My favorite leading indicator for the housing market is Altos Research’s 10 city composite index which is reported on a monthly basis, giving you a heads up on what to expect from Case-Shiller. The news from December was not good–and is probably enough to keep Banana Ben up at night wondering how many more Federal Reserve notes need to be created from thin air. The report pretty much confirms the trend that housing is officially in a double-dip scenario, despite the Fed’s illegal money printing. It will also provide the Fed with an excuse to implement QE 3 sometime in mid-2011. From the report:
December 2010 Highlights
The Altos 10-City Composite is now at $448,996, off 1.63% from last November 2010.
All 27 of the major markets tracked by the report showed seasonal price decreases. Most were relatively minor, with the steepest declines seen in San Francisco (down 4.77%), San Diego (down 3.71%), and Minneapolis (down 3.16%), respectively.
Housing inventory is off by 5.89% nationwide, with dramatic decreases in several major markets, including Boston, San Francisco, and Seattle.
The declines shown reflect expected seasonal downturns.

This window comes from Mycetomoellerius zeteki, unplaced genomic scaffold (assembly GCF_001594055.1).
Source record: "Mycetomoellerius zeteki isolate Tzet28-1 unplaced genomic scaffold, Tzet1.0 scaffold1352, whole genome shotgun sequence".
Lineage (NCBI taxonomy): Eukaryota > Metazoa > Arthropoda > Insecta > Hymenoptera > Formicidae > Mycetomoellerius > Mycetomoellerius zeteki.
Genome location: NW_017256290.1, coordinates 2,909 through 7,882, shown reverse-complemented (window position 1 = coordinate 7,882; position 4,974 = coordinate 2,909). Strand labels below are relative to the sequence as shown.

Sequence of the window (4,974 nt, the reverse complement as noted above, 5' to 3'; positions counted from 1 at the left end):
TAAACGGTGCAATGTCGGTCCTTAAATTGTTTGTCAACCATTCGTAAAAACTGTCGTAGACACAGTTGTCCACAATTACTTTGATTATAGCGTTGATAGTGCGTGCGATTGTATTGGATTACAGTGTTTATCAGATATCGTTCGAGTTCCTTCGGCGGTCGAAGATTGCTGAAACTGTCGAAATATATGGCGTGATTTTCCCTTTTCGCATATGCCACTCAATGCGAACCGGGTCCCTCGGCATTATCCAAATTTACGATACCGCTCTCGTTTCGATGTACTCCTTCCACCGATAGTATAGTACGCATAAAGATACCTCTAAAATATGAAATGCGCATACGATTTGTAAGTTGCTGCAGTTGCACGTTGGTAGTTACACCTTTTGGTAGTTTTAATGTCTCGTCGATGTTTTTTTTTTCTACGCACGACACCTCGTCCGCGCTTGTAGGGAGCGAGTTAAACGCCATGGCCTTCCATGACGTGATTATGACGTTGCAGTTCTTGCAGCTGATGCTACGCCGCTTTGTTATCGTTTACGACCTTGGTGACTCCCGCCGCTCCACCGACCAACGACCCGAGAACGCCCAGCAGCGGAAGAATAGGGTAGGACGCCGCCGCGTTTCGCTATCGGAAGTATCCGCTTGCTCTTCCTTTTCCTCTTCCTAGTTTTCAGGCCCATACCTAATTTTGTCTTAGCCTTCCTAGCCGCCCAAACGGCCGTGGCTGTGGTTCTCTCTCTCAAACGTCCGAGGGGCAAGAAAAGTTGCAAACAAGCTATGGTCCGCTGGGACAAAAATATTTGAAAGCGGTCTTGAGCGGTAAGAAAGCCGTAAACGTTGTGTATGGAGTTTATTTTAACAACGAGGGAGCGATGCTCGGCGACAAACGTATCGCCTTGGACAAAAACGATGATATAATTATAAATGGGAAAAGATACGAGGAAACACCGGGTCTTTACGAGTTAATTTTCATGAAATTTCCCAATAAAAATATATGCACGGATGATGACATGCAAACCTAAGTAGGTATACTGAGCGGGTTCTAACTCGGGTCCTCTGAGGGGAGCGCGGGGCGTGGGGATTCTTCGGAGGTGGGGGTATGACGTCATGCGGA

About the only positive from the report was the slight decrease in housing inventory. Thought that does not seem to be helping prices at the moment. But don’t expect this trend to continue according to Altos. Home sellers usually wait to list a property in the spring because that is the best time from a seasonal perspective. Altos anticipates that the level of housing inventory will increase as sellers try to capitalize on the most active period for the housing market. The only question left if how much farther do prices fall during the double-dip. The major banks better pray the answer is not too much more because that would trigger more write downs of all ready insolvent institutions (here’s looking at you BAC).
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